New Study By Uncovers Startling Facts About How Consumers Manage Credit Cards

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A recent study by revealed some very surprising insights about how consumers manage credit cards.

Based on statistics provided by the Federal Reserve, the total outstanding revolving debt in US is estimated to be over $854 billion. The heavy debt load is indicative of the fact that an average American would be carrying thousands of dollars in unpaid debt.

“Despite serious repercussions on their credit and overall financial future, most respondents engaged in self-defeating behavior when it came to credit cards and overall credit management. The study revealed a disturbing trend indicating that over half of the respondents did not monitor their credit regularly. Further, nearly 90% of the respondents did not actively transfer their balances to lower interest rate credit cards,” says Nimish Thakkar, CEO of, a site that helps consumers save hundreds of dollars every month.

Here is a brief summary of the study’s findings:

Over 65% of the respondents did not monitor credit regularly

Although is a complimentary credit reporting service where consumers can obtain one credit report every year, over 65% of respondents did not use the site to obtain their annual credit report. Only 18% of the study participants used the site every year, while nearly 13% did so every few years. 89% were not enrolled in a paid credit monitoring plan.

Nearly 56% of the respondents did not track bonuses and rewards points

Lured by travel rewards, percentage bonuses, and other rewards many individuals apply for credit cards in the hopes of gaining discounts and perks. Yet, nearly 56% of the respondents left the tracking and monitoring to credit card companies. This could be a cause of concern if there are important dates, redemption deadlines, and expiration policies associated with the account.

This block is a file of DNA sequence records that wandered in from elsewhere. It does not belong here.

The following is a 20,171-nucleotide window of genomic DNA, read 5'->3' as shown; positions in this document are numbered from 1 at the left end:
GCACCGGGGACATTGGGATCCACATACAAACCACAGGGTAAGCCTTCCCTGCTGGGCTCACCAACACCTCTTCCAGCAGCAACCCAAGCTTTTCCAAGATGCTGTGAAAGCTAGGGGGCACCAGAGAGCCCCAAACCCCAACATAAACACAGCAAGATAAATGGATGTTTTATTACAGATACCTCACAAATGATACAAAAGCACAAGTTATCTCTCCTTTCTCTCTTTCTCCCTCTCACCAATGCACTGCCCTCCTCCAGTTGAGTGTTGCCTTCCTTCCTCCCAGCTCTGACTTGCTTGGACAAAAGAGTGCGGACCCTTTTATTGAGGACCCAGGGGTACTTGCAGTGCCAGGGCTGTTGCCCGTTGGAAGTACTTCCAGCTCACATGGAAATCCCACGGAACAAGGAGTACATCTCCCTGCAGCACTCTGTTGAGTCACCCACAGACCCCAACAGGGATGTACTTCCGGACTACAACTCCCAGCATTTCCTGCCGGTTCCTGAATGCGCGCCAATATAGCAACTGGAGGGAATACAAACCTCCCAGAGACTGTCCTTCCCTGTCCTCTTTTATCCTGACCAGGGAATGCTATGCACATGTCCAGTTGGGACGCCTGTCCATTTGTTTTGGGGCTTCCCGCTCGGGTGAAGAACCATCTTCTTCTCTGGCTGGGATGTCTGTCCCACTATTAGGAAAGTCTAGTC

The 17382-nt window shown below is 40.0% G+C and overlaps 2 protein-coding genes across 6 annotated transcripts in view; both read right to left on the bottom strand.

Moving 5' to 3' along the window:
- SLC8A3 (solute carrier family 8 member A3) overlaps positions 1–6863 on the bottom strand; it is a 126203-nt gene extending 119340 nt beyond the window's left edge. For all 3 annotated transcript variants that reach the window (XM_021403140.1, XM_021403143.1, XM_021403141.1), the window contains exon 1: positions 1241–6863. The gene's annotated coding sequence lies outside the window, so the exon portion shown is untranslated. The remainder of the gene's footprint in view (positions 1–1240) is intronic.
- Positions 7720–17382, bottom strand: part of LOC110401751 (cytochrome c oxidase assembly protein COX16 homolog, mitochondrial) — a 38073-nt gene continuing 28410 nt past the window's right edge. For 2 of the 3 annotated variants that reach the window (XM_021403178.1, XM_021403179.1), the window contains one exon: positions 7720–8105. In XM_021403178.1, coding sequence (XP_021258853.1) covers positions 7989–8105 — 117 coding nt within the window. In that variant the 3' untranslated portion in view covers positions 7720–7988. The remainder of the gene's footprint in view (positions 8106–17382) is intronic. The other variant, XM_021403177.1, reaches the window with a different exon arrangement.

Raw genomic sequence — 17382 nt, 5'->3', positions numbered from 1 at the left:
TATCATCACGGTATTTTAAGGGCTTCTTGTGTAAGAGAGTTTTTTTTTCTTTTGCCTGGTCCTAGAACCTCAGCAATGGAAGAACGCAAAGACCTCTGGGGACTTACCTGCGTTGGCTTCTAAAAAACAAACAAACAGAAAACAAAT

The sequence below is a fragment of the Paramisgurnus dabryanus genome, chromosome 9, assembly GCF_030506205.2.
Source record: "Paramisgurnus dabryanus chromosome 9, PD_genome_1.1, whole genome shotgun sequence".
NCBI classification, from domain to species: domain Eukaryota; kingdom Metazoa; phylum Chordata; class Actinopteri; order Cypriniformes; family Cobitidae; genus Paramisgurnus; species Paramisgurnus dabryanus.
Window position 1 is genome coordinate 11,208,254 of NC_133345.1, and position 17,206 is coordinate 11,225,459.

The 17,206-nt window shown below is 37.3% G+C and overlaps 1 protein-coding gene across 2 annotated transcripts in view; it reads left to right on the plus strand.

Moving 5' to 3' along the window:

90% did not utilize the opportunity to cut credit card interest rates

Over 90% of the respondents said they either did not transfer at all or transferred less than $5,000 of outstanding balances to lower interest rate credit cards. This represents a lost opportunity to lower interest rates and monthly credit card expenses.

Nil response when it came to actively negotiating credit card rates

“It used to be much easier to negotiate credit card rates until recently, and although these days it is very hard to obtain a reduction many companies will work with you if your situation is unique,” says Thakkar.’s research did not find any respondent who had actively worked with a credit card company to lower interest rates.

Not all findings were discouraging, though. Some positive findings include:

Improving trend in paying credit card bills
43% said they pay their bills in full every month. Only 9% make minimum payments while over 69% pay either in full or as much as possible.

Reduction in spending
Also, total 2012 annual credit card spending per individual was less than $5,000 for over 61% of the respondents.

Borrowers are diligent when it comes to reading credit card statements
36% spent between two and ten minutes to analyze their monthly credit card statements and
62% verified the accuracy of the numbers. is a free site that helps consumers save hundreds of dollars every month on credit cards, cell phone plans, insurance, loans, mortgages, long distance, and more.

Source: For detailed study methodology and supporting charts and files, please visit:

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